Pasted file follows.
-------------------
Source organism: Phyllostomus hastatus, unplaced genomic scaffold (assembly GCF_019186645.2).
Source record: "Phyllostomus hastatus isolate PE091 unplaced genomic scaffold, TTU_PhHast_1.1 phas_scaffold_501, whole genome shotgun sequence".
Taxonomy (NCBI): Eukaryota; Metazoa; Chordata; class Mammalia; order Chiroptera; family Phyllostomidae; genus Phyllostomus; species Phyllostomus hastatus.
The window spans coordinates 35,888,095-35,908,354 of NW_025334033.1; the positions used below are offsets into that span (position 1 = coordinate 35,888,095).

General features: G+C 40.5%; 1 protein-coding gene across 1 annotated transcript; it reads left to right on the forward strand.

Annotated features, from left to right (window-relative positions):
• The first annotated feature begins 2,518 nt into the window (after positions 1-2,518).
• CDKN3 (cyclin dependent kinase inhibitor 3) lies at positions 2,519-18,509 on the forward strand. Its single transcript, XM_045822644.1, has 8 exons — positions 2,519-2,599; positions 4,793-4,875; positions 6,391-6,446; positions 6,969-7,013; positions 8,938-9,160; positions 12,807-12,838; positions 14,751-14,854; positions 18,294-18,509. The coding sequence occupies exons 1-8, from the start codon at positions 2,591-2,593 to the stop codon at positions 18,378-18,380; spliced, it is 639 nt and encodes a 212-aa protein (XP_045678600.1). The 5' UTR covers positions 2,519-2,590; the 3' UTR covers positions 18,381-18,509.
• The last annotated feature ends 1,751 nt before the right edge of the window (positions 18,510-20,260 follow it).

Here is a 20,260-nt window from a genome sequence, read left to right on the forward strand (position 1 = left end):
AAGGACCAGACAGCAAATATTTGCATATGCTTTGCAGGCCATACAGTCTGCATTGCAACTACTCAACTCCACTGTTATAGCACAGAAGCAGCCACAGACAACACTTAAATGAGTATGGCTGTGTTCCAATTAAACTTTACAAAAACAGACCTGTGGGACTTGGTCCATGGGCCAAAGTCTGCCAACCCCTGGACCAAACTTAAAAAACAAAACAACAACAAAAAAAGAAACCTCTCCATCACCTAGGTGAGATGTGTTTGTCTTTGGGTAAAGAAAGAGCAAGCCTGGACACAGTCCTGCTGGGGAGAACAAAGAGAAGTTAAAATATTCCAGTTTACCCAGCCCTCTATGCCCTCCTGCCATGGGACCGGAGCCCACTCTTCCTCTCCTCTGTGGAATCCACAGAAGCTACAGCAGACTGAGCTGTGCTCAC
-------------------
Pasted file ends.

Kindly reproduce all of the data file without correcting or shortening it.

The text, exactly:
Source organism: Phyllostomus hastatus, unplaced genomic scaffold (assembly GCF_019186645.2).
Source record: "Phyllostomus hastatus isolate PE091 unplaced genomic scaffold, TTU_PhHast_1.1 phas_scaffold_501, whole genome shotgun sequence".
Taxonomy (NCBI): Eukaryota; Metazoa; Chordata; class Mammalia; order Chiroptera; family Phyllostomidae; genus Phyllostomus; species Phyllostomus hastatus.
The window spans coordinates 35,888,095-35,908,354 of NW_025334033.1; the positions used below are offsets into that span (position 1 = coordinate 35,888,095).

General features: G+C 40.5%; 1 protein-coding gene across 1 annotated transcript; it reads left to right on the forward strand.

Annotated features, from left to right (window-relative positions):
• The first annotated feature begins 2,518 nt into the window (after positions 1-2,518).
• CDKN3 (cyclin dependent kinase inhibitor 3) lies at positions 2,519-18,509 on the forward strand. Its single transcript, XM_045822644.1, has 8 exons — positions 2,519-2,599; positions 4,793-4,875; positions 6,391-6,446; positions 6,969-7,013; positions 8,938-9,160; positions 12,807-12,838; positions 14,751-14,854; positions 18,294-18,509. The coding sequence occupies exons 1-8, from the start codon at positions 2,591-2,593 to the stop codon at positions 18,378-18,380; spliced, it is 639 nt and encodes a 212-aa protein (XP_045678600.1). The 5' UTR covers positions 2,519-2,590; the 3' UTR covers positions 18,381-18,509.
• The last annotated feature ends 1,751 nt before the right edge of the window (positions 18,510-20,260 follow it).

Here is a 20,260-nt window from a genome sequence, read left to right on the forward strand (position 1 = left end):
AAGGACCAGACAGCAAATATTTGCATATGCTTTGCAGGCCATACAGTCTGCATTGCAACTACTCAACTCCACTGTTATAGCACAGAAGCAGCCACAGACAACACTTAAATGAGTATGGCTGTGTTCCAATTAAACTTTACAAAAACAGACCTGTGGGACTTGGTCCATGGGCCAAAGTCTGCCAACCCCTGGACCAAACTTAAAAAACAAAACAACAACAAAAAAAGAAACCTCTCCATCACCTAGGTGAGATGTGTTTGTCTTTGGGTAAAGAAAGAGCAAGCCTGGACACAGTCCTGCTGGGGAGAACAAAGAGAAGTTAAAATATTCCAGTTTACCCAGCCCTCTATGCCCTCCTGCCATGGGACCGGAGCCCACTCTTCCTCTCCTCTGTGGAATCCACAGAAGCTACAGCAGACTGAGCTGTGCTCAC